Traditional ratios fail to accurately measure liquidity

Common liquidity measures do not accurately value liquidity risk, he said. Most metrics use historical data, making them useful as retrospective tools rather than future indicators of liquidity risk, said Matz. The increasing popularity of securitisation and other off-balance-sheet commitments are also not captured by traditional metrics that derive data from financial statements.

Loan-to-deposit ratios, which he referred to as “venerable, oft-quoted and almost meaningless,” bore the brunt of criticism. The ratio makes false assumptions, he said. The loan-to-deposit ratio assumes that all sources of funding other than deposits are stable, that all deposits are unstable, that all assets other than loans are completely liquid and that loans are completely illiquid. However, that is “not the case”, he said.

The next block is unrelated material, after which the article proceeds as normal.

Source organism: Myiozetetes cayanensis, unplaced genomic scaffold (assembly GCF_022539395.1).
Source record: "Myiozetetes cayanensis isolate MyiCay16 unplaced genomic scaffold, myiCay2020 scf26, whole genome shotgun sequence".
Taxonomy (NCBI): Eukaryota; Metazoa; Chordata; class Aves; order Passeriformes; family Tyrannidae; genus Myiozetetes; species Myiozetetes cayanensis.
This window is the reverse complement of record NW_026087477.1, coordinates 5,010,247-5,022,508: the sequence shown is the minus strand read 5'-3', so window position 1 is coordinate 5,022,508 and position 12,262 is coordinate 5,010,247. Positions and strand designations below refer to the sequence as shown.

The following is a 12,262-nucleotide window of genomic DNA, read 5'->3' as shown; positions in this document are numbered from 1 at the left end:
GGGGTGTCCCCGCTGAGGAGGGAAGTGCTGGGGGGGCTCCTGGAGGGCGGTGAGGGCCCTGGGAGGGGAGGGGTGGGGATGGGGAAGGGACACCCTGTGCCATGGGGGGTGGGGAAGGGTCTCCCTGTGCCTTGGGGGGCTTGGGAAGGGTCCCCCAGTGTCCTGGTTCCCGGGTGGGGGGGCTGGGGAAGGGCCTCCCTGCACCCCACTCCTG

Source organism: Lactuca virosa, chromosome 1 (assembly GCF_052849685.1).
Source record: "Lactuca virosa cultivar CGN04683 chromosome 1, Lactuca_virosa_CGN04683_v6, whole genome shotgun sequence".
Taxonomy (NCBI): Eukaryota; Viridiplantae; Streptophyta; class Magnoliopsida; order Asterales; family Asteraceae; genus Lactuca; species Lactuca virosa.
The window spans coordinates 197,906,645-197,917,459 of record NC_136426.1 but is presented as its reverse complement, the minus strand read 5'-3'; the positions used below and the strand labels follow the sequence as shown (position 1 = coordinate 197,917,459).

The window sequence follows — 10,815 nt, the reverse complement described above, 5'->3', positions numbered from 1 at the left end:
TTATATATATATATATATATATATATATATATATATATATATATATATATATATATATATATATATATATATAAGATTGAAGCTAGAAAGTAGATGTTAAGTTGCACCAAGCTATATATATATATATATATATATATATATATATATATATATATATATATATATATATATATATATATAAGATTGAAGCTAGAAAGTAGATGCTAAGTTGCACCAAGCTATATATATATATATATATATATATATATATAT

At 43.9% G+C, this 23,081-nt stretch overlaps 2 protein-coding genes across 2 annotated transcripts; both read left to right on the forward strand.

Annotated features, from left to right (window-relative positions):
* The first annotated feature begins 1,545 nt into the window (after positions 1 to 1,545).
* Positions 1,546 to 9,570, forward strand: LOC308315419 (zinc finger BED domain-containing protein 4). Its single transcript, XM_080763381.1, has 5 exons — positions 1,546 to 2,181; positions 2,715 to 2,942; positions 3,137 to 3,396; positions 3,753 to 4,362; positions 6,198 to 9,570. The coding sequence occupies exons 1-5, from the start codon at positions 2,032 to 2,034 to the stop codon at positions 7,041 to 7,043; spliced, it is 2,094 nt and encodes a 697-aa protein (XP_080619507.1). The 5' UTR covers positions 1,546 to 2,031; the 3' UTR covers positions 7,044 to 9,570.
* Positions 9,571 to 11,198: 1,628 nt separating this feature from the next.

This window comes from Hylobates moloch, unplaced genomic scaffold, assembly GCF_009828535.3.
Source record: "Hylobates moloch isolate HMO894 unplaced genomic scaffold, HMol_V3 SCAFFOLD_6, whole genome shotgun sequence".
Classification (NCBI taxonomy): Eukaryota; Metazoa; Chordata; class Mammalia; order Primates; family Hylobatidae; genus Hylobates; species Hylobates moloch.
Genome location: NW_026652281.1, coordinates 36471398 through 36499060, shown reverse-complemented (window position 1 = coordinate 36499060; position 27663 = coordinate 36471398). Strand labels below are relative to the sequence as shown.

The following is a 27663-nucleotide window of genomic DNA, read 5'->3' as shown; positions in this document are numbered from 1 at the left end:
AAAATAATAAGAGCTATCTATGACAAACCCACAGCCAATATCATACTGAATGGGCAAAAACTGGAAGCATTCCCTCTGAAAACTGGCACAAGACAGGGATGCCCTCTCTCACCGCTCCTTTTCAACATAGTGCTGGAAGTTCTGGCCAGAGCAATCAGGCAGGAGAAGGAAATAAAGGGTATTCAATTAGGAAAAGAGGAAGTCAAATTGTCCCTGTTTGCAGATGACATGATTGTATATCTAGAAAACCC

The solution is to measure the quantity of liquidity you have or can get relative to the quantity of liquidity that you think you may need. Practitioners should also sum current liabilities they may lose plus new assets they may have to fund, and also measure liquidity using scenario analysis.

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